Wild Chimp Foraging



Chimpanzees spend a good amount of their time foraging. Their diet is mainly made up of fruit but also leaves, leaf buds, seeds, blossoms, stems, pith, bark, and resin. A study found that 64.5% of their time was spent solely on fruit! They have also been known to eat honey, soil, insects, birds, eggs, and small primates.

Foraging is also used as a way to build cohesion within the community. They can often work together when it comes to foraging, alerting their peers to a tree with fruit and sharing the bounty with everyone. Of course, there are times when chimps can be a bit selfish when it comes to food and aren’t the best at sharing.

It was also found that chimps have begun to adapt the way they forage, choosing to stay in mature primary forests rather than moving into areas where there are humans. This could be because of bad experiences when they have come across humans who can often react negatively when chimps come into their settlements. In desperate times chimps have come into villages searching for food, mainly to grab easy to grab items such as fruit. In the worst, most desperate situations, they have been known to grab small children. For these actions, the village will often kill the chimp to stop it happening again. Unfortunately, with deforestation and human expansion, these conflicts are something that will keep occurring unless we give the chimps more space to thrive.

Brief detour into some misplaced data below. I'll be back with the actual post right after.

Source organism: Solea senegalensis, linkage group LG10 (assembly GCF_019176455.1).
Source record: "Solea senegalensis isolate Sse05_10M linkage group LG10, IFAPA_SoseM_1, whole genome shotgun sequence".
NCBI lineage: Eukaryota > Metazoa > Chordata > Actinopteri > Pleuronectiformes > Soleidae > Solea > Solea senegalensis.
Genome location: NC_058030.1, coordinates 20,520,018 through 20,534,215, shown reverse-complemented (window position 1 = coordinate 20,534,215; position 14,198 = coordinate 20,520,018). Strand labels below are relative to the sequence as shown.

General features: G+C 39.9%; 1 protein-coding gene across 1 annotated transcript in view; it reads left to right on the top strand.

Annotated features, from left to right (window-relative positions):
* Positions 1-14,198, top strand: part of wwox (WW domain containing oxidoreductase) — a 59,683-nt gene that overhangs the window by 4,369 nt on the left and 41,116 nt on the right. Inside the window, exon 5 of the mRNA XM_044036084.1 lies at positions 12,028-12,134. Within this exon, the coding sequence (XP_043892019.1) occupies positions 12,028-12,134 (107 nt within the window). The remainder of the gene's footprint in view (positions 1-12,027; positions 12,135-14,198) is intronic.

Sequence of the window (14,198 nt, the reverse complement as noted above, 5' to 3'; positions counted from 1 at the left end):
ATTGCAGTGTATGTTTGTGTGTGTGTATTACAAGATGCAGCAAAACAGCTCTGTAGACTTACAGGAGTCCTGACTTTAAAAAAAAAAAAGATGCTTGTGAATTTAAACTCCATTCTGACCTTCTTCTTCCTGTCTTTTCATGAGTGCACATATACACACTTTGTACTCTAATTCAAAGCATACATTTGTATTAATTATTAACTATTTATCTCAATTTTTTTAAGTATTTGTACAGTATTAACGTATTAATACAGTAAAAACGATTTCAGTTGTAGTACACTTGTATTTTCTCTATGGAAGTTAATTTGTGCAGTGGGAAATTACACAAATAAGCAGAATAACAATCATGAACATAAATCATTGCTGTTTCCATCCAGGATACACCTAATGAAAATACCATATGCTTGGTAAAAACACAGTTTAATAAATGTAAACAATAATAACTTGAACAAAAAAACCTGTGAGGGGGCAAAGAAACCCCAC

​Based off real animals that Gillie and Marc met while studying, the public will be able to meet individual animals. This will help them to realise that there are apes with unique personalities, thoughts and emotions. The loss of one individual is just as devastating as losing an individual human.

With public art, more people will come into contact with these sculptures, will stop and consider them, will take a photograph, and will discuss this with their friends and family. Through this increased exposure, the message of love, family, and conservation will be spread much further than any piece of art in a gallery ever could. It will bring people into close contact and will help them to fall in love. With love comes a greater urge to want to create a change and save the great apes.

​The sculpture will be aligned with the hashtags #LoveTheLast and #ChimpsAreFamily to raise unparalleled awareness about the sculpture’s cause across the globe.

To help protect the great apes you can adopt a chimp and help them via the WWF: